Well, that solves that

I got a very nice email from my recruiter in building 19 the other day which explained that I wasn’t a good fit for the job they had at hand, and that I wouldn’t be made an offer. This kinda defused the need for me to make a decision about whether I was willing to move to the US, and whether I wanted to work for Microsoft or not.

Having never interviewed with an American firm before, I’m not really sure if “not a good fit” means:

  • Too stupid
  • Too weird
  • Something else sinister
  • …or not a good fit

I know I wasn’t too expensive, because we never discussed money. Anyways, I’ve taken some time to put this up here because my own big purchase from the US was the flu, and I’m still playing with that and getting to know the full joy of ownership. When I’m feeling better I’ll comment more. One aspect I think needs some commentary is that having read How would you move Mt Fuji? just after the interview, I think there were some fairly major difference between what the book discussed and reality.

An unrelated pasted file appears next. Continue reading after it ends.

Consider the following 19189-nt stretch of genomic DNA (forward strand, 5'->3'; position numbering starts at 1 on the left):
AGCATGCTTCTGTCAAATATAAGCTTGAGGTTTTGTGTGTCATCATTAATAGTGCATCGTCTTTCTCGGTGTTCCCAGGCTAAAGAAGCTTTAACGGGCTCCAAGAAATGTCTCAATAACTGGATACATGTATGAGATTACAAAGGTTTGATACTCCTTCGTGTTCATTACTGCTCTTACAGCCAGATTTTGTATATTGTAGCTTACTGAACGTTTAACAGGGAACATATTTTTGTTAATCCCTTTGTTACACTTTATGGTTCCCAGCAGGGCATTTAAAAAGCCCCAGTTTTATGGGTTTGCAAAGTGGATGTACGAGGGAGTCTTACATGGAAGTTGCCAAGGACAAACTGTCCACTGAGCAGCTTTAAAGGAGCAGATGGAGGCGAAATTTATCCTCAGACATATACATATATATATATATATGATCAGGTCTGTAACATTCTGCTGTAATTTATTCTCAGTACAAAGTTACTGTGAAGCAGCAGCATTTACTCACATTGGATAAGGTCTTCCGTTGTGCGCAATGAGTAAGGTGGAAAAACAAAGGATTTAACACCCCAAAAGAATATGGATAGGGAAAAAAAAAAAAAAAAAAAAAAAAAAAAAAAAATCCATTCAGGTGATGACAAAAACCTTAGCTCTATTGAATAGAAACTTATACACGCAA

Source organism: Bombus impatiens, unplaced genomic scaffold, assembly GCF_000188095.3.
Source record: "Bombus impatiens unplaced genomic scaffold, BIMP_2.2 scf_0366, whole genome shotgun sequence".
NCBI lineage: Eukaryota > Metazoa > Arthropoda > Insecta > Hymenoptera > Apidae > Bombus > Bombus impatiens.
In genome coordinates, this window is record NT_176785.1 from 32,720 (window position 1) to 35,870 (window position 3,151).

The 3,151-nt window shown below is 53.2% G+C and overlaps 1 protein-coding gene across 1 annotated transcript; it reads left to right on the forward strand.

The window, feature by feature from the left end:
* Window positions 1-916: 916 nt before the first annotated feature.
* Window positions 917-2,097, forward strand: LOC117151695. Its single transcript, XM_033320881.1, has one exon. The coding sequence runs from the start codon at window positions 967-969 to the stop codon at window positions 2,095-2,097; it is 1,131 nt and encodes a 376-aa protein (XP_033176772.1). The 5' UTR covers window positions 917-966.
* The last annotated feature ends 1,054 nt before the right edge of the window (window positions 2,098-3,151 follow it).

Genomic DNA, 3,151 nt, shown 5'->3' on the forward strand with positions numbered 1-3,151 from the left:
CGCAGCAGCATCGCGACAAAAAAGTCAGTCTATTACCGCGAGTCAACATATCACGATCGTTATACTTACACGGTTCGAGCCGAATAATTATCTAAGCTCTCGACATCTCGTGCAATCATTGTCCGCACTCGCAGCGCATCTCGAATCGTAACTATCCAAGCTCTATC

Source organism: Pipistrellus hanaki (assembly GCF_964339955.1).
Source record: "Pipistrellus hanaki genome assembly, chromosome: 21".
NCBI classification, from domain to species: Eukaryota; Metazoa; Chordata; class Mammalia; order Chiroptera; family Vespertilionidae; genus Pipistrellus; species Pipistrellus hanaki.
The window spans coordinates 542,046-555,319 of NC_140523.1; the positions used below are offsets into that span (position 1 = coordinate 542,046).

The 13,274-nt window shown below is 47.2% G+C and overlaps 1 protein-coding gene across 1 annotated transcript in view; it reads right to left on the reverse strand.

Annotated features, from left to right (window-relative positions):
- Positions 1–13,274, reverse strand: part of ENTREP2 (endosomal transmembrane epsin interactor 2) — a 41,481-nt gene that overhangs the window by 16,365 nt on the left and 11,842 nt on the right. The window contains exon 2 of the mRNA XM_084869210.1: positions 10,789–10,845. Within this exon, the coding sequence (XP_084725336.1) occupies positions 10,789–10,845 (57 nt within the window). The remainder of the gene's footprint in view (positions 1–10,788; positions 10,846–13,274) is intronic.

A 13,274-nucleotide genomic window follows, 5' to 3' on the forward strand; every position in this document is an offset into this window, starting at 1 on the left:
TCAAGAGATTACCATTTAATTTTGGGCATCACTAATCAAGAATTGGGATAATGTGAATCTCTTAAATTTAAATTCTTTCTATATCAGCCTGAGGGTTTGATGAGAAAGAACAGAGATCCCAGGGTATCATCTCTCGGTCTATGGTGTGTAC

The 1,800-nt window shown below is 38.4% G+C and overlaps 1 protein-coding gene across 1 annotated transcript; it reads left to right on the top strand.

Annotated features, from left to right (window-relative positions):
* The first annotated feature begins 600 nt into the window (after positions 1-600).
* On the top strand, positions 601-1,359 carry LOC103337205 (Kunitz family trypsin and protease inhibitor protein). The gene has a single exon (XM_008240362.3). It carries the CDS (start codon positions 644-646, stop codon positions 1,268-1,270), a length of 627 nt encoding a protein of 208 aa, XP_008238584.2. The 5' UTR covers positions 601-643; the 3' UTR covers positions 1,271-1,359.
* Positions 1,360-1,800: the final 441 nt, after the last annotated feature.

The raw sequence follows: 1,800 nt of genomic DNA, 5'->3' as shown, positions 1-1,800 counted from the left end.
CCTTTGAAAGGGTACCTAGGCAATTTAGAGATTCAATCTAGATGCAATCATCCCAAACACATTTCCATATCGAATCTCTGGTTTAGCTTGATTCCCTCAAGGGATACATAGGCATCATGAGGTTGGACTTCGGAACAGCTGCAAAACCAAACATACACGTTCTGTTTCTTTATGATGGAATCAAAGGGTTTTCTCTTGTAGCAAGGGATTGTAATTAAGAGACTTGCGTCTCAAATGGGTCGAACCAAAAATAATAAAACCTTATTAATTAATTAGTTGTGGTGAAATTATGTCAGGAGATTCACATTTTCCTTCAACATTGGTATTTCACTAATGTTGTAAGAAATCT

Am I disappointed? Not really. As I said before, I wasn’t even sure if I wanted to move to the US at the moment. I guess I’ll decide that one when an opportunity comes up…

One last point. I wonder if the 5,000 vacant positions that Robert Scoble talks about are because Microsoft is incapable of recruiting anyone because of their process, or because there aren’t enough skilled people. I guess Microsoft will never tell me what skills I lacked, so I’ll never really be able to comment.

[tags: microsoft travel seattle scoble]